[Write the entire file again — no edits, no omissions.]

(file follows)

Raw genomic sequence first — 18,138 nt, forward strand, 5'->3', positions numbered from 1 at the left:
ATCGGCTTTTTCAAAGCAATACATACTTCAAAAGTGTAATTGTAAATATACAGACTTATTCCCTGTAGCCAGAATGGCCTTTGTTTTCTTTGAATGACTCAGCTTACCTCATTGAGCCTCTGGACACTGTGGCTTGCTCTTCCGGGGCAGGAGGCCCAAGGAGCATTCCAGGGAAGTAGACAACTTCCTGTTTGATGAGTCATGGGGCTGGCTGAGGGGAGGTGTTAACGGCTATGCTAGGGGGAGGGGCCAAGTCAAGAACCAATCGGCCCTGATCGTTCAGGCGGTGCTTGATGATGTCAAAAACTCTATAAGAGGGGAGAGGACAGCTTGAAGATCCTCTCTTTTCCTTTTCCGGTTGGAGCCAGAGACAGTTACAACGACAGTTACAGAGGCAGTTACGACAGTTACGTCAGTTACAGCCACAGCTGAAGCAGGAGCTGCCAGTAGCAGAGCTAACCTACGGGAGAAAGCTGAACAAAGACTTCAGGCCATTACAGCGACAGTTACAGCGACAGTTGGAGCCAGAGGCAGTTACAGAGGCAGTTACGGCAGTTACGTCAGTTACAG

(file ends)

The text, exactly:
Raw genomic sequence first — 18,138 nt, forward strand, 5'->3', positions numbered from 1 at the left:
ATCGGCTTTTTCAAAGCAATACATACTTCAAAAGTGTAATTGTAAATATACAGACTTATTCCCTGTAGCCAGAATGGCCTTTGTTTTCTTTGAATGACTCAGCTTACCTCATTGAGCCTCTGGACACTGTGGCTTGCTCTTCCGGGGCAGGAGGCCCAAGGAGCATTCCAGGGAAGTAGACAACTTCCTGTTTGATGAGTCATGGGGCTGGCTGAGGGGAGGTGTTAACGGCTATGCTAGGGGGAGGGGCCAAGTCAAGAACCAATCGGCCCTGATCGTTCAGGCGGTGCTTGATGATGTCAAAAACTCTATAAGAGGGGAGAGGACAGCTTGAAGATCCTCTCTTTTCCTTTTCCGGTTGGAGCCAGAGACAGTTACAACGACAGTTACAGAGGCAGTTACGACAGTTACGTCAGTTACAGCCACAGCTGAAGCAGGAGCTGCCAGTAGCAGAGCTAACCTACGGGAGAAAGCTGAACAAAGACTTCAGGCCATTACAGCGACAGTTACAGCGACAGTTGGAGCCAGAGGCAGTTACAGAGGCAGTTACGGCAGTTACGTCAGTTACAG